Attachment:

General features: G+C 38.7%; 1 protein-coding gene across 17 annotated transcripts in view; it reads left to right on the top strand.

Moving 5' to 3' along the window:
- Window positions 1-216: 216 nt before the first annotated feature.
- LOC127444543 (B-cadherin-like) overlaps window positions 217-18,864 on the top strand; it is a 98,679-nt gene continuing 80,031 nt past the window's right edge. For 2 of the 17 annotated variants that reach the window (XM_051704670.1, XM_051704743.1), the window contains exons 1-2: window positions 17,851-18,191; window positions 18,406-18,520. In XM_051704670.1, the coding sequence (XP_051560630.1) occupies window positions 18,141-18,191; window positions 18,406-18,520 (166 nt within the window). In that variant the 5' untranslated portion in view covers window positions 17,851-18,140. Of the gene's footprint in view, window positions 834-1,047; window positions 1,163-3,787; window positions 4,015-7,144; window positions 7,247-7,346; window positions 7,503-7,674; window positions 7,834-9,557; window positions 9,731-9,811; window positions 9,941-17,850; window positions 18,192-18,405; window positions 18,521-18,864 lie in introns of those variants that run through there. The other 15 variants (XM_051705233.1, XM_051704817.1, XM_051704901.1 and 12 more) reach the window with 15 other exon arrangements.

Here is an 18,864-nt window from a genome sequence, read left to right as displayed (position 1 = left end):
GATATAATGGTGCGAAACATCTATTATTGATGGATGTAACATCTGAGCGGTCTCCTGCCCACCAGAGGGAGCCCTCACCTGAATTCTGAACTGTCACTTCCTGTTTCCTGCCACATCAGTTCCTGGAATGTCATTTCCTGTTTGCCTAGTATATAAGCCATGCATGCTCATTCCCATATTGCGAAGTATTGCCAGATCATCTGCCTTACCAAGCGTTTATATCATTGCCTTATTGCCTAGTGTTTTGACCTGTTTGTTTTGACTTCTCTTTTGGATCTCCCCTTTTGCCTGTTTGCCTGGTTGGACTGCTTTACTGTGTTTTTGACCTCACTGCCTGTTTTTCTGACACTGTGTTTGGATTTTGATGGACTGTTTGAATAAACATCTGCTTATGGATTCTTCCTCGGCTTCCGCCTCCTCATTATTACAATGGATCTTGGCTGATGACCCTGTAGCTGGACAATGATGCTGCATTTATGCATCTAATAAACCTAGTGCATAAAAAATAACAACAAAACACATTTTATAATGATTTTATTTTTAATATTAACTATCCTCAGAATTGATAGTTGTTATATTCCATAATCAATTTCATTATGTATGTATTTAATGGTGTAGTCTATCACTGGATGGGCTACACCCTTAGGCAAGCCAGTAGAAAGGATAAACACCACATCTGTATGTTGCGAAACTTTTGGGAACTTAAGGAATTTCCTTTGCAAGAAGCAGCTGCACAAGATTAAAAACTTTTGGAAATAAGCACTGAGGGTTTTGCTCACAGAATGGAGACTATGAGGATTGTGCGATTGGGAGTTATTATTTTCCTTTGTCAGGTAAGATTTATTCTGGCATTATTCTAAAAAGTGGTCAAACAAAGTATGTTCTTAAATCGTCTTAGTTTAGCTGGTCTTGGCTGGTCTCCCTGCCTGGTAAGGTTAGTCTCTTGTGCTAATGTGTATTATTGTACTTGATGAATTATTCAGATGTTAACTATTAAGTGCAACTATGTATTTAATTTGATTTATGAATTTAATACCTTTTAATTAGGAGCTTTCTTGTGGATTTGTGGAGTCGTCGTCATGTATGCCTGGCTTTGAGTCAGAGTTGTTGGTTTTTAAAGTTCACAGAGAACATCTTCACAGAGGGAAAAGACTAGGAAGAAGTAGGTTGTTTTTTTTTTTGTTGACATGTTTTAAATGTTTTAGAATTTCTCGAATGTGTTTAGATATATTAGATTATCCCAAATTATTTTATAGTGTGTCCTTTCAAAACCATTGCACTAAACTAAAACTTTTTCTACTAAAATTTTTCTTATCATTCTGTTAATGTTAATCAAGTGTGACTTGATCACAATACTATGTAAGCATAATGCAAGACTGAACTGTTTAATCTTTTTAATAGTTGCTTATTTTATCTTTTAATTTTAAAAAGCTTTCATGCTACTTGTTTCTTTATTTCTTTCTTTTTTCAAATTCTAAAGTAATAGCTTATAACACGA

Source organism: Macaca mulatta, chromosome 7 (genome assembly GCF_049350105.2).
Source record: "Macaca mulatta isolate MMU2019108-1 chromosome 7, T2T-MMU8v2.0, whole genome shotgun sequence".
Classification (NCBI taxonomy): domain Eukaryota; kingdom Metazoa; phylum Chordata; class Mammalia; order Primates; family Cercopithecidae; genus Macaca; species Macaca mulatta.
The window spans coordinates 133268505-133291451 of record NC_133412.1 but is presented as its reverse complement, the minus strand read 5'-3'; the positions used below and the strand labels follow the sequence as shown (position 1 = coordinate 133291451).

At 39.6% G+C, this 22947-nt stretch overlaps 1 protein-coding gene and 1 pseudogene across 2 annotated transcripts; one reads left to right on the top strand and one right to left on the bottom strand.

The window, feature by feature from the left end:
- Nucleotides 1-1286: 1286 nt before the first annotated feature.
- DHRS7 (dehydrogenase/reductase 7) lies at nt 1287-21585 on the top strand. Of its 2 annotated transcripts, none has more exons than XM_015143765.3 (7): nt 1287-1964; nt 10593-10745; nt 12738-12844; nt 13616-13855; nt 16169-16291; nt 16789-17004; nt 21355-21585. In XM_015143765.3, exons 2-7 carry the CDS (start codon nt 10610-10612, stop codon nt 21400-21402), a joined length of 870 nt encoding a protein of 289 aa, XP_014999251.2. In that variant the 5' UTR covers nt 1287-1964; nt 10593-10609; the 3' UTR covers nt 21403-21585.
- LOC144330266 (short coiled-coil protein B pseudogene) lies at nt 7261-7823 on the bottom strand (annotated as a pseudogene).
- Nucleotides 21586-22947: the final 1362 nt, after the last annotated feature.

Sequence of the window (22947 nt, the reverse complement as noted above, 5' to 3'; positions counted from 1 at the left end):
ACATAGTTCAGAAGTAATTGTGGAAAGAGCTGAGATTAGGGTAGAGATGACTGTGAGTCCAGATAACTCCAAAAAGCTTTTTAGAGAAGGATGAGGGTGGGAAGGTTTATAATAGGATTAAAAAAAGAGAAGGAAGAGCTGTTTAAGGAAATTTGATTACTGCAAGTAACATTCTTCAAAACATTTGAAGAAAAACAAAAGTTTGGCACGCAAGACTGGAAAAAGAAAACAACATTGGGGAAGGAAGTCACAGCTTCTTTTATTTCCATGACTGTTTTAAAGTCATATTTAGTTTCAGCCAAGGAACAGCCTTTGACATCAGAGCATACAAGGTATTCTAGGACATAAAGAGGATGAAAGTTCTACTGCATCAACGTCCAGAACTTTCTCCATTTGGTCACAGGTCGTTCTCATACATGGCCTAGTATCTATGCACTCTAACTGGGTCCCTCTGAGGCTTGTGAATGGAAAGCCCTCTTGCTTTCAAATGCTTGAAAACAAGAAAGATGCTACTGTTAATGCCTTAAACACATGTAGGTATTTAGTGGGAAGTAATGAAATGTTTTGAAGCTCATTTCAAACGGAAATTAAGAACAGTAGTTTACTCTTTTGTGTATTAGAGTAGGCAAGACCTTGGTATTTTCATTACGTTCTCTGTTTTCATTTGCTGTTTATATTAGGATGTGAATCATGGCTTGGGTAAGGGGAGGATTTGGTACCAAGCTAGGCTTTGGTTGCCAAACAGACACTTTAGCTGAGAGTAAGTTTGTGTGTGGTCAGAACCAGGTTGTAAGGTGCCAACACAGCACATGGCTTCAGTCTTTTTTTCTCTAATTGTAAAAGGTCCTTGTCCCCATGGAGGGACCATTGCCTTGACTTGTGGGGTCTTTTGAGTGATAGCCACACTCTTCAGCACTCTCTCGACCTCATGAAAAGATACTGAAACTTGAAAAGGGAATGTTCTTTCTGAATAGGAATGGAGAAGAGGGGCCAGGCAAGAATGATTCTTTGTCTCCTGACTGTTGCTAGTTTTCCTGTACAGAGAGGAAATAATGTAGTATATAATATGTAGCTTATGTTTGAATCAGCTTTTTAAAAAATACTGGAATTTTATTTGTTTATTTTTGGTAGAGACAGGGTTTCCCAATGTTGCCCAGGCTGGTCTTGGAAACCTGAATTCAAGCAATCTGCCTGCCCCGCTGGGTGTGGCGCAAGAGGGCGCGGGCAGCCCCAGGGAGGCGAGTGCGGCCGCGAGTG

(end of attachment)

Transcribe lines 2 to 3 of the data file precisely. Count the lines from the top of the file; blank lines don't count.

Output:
Moving 5' to 3' along the window:
- Window positions 1-216: 216 nt before the first annotated feature.